Erlendy Cuero, pictured above testifying to the Inter-American Commission on Human Rights, knows only too well how dangerous it is to speak up for human rights in Colombia. Her brother Bernardo (left), with whom she testified about the situation for Afro-descendant Colombians forcibly displaced by violence from their land, was gunned down last June. As Erlendy pressed for action to bring those responsible to justice, she received warnings that she too will be killed. It is no idle threat. Earlier this year, unidentified gunmen shot and killed two of Bernardo's sons.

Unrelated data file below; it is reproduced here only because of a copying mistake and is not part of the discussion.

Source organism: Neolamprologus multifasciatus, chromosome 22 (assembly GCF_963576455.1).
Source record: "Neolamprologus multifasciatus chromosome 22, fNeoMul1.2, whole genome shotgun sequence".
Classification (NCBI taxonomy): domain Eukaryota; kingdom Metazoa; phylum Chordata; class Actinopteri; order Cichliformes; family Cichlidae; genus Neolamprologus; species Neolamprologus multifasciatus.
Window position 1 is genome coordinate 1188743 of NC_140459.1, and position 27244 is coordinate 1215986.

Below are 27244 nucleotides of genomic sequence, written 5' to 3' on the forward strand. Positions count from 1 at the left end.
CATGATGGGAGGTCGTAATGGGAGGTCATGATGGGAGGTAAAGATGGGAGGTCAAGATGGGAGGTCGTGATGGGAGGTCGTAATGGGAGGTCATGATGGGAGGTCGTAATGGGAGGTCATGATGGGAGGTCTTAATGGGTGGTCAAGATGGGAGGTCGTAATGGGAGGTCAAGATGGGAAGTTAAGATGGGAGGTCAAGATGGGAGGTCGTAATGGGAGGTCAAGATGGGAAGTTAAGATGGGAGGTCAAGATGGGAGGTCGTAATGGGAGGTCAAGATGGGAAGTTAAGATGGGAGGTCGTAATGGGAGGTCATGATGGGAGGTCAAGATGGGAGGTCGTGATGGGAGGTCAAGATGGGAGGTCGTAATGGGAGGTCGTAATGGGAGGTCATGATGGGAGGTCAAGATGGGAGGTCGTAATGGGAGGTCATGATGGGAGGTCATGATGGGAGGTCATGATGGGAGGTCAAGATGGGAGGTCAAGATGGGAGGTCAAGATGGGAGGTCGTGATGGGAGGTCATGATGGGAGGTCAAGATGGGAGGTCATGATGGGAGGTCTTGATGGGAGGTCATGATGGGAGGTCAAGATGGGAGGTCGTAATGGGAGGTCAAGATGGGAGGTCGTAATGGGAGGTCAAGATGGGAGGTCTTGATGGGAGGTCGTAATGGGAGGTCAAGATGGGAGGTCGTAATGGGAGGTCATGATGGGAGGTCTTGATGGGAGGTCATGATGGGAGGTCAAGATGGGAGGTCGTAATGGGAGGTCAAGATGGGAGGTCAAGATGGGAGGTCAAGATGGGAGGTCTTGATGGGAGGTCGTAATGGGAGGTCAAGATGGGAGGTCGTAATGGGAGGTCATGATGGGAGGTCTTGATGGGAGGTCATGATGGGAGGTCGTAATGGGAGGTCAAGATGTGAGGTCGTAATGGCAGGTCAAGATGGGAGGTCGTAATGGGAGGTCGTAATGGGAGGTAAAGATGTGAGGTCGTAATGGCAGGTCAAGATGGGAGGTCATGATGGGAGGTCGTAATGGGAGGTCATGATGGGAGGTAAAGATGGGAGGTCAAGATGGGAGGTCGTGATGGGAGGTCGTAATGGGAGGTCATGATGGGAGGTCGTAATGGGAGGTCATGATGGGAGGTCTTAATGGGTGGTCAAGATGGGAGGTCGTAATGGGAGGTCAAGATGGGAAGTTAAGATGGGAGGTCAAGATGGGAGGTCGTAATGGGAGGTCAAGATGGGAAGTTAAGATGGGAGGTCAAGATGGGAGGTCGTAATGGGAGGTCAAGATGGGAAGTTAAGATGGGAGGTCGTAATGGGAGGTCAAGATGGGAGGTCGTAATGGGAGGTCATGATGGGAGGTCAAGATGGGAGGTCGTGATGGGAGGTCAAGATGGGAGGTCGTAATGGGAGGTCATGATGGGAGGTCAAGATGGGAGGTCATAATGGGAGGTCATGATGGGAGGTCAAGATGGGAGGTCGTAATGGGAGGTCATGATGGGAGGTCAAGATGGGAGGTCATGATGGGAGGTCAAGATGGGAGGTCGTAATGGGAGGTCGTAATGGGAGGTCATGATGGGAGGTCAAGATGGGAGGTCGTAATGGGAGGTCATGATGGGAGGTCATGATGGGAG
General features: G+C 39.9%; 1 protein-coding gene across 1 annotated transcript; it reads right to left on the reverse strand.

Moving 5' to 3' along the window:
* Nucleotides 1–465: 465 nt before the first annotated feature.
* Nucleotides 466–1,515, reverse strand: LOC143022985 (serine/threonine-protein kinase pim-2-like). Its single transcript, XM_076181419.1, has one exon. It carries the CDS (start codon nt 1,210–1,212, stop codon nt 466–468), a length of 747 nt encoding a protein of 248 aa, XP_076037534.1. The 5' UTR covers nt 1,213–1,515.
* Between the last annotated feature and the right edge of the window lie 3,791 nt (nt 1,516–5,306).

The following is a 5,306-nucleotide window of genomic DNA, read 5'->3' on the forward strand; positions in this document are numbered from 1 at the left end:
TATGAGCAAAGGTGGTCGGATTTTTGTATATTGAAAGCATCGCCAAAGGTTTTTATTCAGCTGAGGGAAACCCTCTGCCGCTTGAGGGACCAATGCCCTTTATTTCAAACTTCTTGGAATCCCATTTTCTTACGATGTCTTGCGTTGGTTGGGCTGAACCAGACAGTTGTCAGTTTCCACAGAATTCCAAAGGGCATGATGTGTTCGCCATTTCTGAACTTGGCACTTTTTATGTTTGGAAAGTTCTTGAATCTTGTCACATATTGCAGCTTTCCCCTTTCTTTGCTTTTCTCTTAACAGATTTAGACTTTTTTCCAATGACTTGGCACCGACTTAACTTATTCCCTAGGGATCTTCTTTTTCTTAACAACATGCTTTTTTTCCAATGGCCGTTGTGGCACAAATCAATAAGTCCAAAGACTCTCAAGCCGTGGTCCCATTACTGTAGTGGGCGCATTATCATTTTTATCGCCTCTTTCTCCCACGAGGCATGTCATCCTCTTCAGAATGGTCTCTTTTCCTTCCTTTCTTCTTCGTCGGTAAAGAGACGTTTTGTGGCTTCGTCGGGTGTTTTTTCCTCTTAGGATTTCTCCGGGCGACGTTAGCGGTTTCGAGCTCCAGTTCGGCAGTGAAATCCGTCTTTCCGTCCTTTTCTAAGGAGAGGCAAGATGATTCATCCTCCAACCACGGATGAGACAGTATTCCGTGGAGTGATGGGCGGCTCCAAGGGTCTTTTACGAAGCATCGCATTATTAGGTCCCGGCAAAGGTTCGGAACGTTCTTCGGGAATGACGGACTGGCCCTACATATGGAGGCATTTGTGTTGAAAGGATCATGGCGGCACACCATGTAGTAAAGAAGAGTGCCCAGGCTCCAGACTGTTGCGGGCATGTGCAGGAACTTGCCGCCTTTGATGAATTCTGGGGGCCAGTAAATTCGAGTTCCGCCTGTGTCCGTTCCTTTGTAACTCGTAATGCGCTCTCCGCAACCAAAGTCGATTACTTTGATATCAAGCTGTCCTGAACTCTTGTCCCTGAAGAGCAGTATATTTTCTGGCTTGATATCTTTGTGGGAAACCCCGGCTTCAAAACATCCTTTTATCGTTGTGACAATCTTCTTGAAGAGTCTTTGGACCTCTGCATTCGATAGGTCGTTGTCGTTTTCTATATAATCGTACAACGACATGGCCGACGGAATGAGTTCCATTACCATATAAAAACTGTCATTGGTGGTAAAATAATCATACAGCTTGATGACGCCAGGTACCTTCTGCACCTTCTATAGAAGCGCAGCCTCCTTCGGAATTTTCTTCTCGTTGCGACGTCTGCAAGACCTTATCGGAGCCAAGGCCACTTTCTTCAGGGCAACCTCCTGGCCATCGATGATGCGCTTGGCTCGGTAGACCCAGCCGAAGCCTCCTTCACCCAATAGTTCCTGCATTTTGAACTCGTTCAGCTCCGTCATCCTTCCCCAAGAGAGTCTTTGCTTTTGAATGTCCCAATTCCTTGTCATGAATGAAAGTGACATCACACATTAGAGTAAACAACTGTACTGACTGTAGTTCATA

Such atrocities were supposed to end with the signing of a peace agreement between the Colombian government and insurgents of the Revolutionary Armed Forces of Colombia (FARC). Yet since then, assassinations of community leaders have increased, not decreased. Every 11 days, someone in Colombia is killed for defending human rights. A frequent target are leaders of Indigenous, Afro-descendant and campesino communities seeking to defend their land rights in areas of economic interest. Colombian authorities are failing to protect them and allowing the perpetrators to get away with murder.